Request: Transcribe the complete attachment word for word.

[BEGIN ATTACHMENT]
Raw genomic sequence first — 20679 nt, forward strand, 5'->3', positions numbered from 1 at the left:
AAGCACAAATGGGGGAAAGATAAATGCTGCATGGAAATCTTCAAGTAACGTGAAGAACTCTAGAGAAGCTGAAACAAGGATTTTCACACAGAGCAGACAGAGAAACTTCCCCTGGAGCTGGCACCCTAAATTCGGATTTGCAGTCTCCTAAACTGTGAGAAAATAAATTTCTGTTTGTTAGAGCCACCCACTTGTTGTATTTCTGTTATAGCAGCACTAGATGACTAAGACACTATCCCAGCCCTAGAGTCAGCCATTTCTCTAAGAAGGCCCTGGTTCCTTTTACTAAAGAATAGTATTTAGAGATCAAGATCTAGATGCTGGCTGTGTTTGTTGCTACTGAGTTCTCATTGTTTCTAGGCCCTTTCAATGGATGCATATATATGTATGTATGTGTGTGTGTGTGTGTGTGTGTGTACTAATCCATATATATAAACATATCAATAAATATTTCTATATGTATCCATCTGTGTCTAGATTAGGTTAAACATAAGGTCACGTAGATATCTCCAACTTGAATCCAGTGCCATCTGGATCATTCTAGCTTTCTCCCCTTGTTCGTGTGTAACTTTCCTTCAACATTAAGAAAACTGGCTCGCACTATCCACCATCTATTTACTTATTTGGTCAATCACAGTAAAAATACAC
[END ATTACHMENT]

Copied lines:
Raw genomic sequence first — 20679 nt, forward strand, 5'->3', positions numbered from 1 at the left:
AAGCACAAATGGGGGAAAGATAAATGCTGCATGGAAATCTTCAAGTAACGTGAAGAACTCTAGAGAAGCTGAAACAAGGATTTTCACACAGAGCAGACAGAGAAACTTCCCCTGGAGCTGGCACCCTAAATTCGGATTTGCAGTCTCCTAAACTGTGAGAAAATAAATTTCTGTTTGTTAGAGCCACCCACTTGTTGTATTTCTGTTATAGCAGCACTAGATGACTAAGACACTATCCCAGCCCTAGAGTCAGCCATTTCTCTAAGAAGGCCCTGGTTCCTTTTACTAAAGAATAGTATTTAGAGATCAAGATCTAGATGCTGGCTGTGTTTGTTGCTACTGAGTTCTCATTGTTTCTAGGCCCTTTCAATGGATGCATATATATGTATGTATGTGTGTGTGTGTGTGTGTGTGTGTACTAATCCATATATATAAACATATCAATAAATATTTCTATATGTATCCATCTGTGTCTAGATTAGGTTAAACATAAGGTCACGTAGATATCTCCAACTTGAATCCAGTGCCATCTGGATCATTCTAGCTTTCTCCCCTTGTTCGTGTGTAACTTTCCTTCAACATTAAGAAAACTGGCTCGCACTATCCACCATCTATTTACTTATTTGGTCAATCACAGTAAAAATACAC